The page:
The Congolese General Inspectorate of Finance (IGF) has concluded its long haul investigation on state mining company Gécamines according to reliable sources.
More than U$400 million in tax advances and loans that Democratic Republic of Congo’s state mining company Gecamines said it paid to the national treasury cannot be found, according to a report by IGF.
Gécamines presented accounts to auditors from the IGF showing tax advances and loans to the Congolese state of more than U$591 million, but only U$178 million could be traced to the treasury’s accounts, according to an IGF audit report.
The report, which is dated May 31 but has not been publicly released, said the missing U$413 million were presumed to have been misappropriated and that auditors would continue their investigations.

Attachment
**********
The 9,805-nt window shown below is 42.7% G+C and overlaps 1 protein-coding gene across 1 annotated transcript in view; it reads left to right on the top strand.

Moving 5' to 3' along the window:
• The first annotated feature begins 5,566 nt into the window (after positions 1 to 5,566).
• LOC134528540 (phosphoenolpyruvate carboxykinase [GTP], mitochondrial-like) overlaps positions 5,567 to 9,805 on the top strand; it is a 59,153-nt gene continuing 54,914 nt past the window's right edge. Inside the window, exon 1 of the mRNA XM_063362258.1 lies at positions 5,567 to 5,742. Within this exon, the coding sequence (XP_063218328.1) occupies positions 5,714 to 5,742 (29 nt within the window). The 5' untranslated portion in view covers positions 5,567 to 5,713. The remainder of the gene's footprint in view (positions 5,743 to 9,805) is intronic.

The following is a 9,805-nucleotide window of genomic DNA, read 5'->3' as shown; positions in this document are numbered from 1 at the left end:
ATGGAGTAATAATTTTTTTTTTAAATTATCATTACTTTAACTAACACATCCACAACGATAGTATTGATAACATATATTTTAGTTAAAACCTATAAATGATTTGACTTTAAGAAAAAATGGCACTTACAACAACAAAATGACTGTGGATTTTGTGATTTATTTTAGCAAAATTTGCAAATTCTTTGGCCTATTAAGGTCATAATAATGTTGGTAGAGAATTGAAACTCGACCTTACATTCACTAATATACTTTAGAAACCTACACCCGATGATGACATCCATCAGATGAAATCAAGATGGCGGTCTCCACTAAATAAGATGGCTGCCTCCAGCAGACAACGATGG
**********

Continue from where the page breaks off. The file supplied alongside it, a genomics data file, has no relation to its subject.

The report said another U$175 million paid to Gecamines as a signing bonus for a copper and cobalt project could not be traced to the treasury either, and faulted the company for failing to independently evaluate the levels of mineral reserves at its joint ventures with foreign investors.
The investigation initiated last year covers Gécamines activities for a period from 2010 to date.
Gécamines has been at the centre of controversies since President Felix Tshisekedi took power and promising to fight endemic corruption in the central African nation.
Since coming to office in 2019, President Felix Tshisekedi has overhauled Gecamines’ leadership, replacing the executives most closely connected to previous corruption allegations.
Gecamines has long been dogged by accusations of corruption made by non-governmental organisations and opposition politicians.
Gecamines has always denied all allegations of wrongdoing.